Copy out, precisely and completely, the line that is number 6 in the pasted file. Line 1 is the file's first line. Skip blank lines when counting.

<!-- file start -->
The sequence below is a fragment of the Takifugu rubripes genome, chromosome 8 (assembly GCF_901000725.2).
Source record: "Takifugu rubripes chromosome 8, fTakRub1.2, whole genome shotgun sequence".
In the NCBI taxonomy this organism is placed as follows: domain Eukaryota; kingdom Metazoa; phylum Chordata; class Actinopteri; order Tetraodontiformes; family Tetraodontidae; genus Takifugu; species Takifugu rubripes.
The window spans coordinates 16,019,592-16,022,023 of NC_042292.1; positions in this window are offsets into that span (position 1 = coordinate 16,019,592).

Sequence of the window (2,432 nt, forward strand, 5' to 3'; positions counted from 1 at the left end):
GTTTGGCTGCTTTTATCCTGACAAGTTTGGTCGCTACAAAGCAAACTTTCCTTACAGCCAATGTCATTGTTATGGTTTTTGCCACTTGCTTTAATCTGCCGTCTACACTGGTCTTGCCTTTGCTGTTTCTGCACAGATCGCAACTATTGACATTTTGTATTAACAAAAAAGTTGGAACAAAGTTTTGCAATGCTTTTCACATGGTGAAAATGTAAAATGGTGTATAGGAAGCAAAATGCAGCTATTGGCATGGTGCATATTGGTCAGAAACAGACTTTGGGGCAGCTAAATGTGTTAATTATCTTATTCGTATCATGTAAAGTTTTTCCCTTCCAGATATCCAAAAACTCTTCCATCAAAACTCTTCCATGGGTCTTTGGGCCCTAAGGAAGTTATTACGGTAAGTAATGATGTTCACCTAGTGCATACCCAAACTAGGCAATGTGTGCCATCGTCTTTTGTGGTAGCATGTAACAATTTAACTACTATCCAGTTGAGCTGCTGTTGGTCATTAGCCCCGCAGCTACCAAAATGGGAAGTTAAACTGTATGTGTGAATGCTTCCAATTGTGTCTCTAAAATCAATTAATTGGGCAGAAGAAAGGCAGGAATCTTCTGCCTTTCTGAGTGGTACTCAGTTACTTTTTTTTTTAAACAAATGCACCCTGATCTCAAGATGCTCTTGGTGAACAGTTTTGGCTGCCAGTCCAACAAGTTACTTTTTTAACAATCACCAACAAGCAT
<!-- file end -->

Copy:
GTTTGGCTGCTTTTATCCTGACAAGTTTGGTCGCTACAAAGCAAACTTTCCTTACAGCCAATGTCATTGTTATGGTTTTTGCCACTTGCTTTAATCTGCCGTCTACACTGGTCTTGCCTTTGCTGTTTCTGCACAGATCGCAACTATTGACATTTTGTATTAACAAAAAAGTTGGAACAAAGTTTTGCAATGCTTTTCACATGGTGAAAATGTAAAATGGTGTATAGGAAGCAAAATGCAGCTATTGGCATGGTGCATATTGGTCAGAAACAGACTTTGGGGCAGCTAAATGTGTTAATTATCTTATTCGTATCATGTAAAGTTTTTCCCTTCCAGATATCCAAAAACTCTTCCATCAAAACTCTTCCATGGGTCTTTGGGCCCTAAGGAAGTTATTACGGTAAGTAATGATGTTCACCTAGTGCATACCCAAACTAGGCAATGTGTGCCATCGTCTTTTGTGGTAGCATGTAACAATTTAACTACTATCCAGTTGAGCTGCTGTTGGTCATTAGCCCCGCAGCTACCAAAATGGGAAGTTAAACTGTATGTGTGAATGCTTCCAATTGTGTCTCTAAAATCAATTAATTGGGCAGAAGAAAGGCAGGAATCTTCTGCCTTTCTGAGTGGTACTCAGTTACTTTTTTTTTTAAACAAATGCACCCTGATCTCAAGATGCTCTTGGTGAACAGTTTTGGCTGCCAGTCCAACAAGTTACTTTTTTAACAATCACCAACAAGCAT